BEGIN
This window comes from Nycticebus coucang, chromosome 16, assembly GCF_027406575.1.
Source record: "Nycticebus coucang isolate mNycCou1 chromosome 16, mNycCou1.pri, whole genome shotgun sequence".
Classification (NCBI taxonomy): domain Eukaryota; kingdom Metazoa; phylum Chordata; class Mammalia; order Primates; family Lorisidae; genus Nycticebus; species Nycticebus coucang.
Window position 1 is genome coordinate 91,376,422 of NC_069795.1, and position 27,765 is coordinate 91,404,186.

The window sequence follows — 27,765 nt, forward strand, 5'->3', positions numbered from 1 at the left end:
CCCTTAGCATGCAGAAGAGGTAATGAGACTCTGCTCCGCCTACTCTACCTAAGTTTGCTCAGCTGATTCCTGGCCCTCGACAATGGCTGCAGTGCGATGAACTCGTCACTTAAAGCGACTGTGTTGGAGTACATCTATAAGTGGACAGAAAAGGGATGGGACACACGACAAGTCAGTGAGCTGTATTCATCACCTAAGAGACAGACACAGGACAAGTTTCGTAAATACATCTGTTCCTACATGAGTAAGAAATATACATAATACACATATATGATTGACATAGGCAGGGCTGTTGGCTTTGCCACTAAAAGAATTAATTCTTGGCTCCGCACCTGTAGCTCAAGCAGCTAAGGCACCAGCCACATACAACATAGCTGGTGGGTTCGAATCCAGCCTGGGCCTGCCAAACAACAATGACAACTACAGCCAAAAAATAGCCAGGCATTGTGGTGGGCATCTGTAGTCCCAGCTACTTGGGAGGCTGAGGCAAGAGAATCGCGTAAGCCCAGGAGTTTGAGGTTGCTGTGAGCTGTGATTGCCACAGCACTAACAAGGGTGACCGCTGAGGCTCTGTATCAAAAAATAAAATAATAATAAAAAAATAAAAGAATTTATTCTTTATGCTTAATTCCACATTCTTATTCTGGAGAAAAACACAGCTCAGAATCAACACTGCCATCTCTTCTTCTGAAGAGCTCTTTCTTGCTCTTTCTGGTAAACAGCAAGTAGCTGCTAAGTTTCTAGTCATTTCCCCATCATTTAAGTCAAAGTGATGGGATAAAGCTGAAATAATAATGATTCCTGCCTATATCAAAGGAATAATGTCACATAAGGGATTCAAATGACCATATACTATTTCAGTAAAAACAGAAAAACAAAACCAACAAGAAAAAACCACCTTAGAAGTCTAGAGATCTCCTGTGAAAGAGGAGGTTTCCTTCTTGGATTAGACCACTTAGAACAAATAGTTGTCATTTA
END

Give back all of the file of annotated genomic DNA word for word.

This window comes from Nycticebus coucang, chromosome 16, assembly GCF_027406575.1.
Source record: "Nycticebus coucang isolate mNycCou1 chromosome 16, mNycCou1.pri, whole genome shotgun sequence".
Classification (NCBI taxonomy): domain Eukaryota; kingdom Metazoa; phylum Chordata; class Mammalia; order Primates; family Lorisidae; genus Nycticebus; species Nycticebus coucang.
Window position 1 is genome coordinate 91,376,422 of NC_069795.1, and position 27,765 is coordinate 91,404,186.

The window sequence follows — 27,765 nt, forward strand, 5'->3', positions numbered from 1 at the left end:
CCCTTAGCATGCAGAAGAGGTAATGAGACTCTGCTCCGCCTACTCTACCTAAGTTTGCTCAGCTGATTCCTGGCCCTCGACAATGGCTGCAGTGCGATGAACTCGTCACTTAAAGCGACTGTGTTGGAGTACATCTATAAGTGGACAGAAAAGGGATGGGACACACGACAAGTCAGTGAGCTGTATTCATCACCTAAGAGACAGACACAGGACAAGTTTCGTAAATACATCTGTTCCTACATGAGTAAGAAATATACATAATACACATATATGATTGACATAGGCAGGGCTGTTGGCTTTGCCACTAAAAGAATTAATTCTTGGCTCCGCACCTGTAGCTCAAGCAGCTAAGGCACCAGCCACATACAACATAGCTGGTGGGTTCGAATCCAGCCTGGGCCTGCCAAACAACAATGACAACTACAGCCAAAAAATAGCCAGGCATTGTGGTGGGCATCTGTAGTCCCAGCTACTTGGGAGGCTGAGGCAAGAGAATCGCGTAAGCCCAGGAGTTTGAGGTTGCTGTGAGCTGTGATTGCCACAGCACTAACAAGGGTGACCGCTGAGGCTCTGTATCAAAAAATAAAATAATAATAAAAAAATAAAAGAATTTATTCTTTATGCTTAATTCCACATTCTTATTCTGGAGAAAAACACAGCTCAGAATCAACACTGCCATCTCTTCTTCTGAAGAGCTCTTTCTTGCTCTTTCTGGTAAACAGCAAGTAGCTGCTAAGTTTCTAGTCATTTCCCCATCATTTAAGTCAAAGTGATGGGATAAAGCTGAAATAATAATGATTCCTGCCTATATCAAAGGAATAATGTCACATAAGGGATTCAAATGACCATATACTATTTCAGTAAAAACAGAAAAACAAAACCAACAAGAAAAAACCACCTTAGAAGTCTAGAGATCTCCTGTGAAAGAGGAGGTTTCCTTCTTGGATTAGACCACTTAGAACAAATAGTTGTCATTTA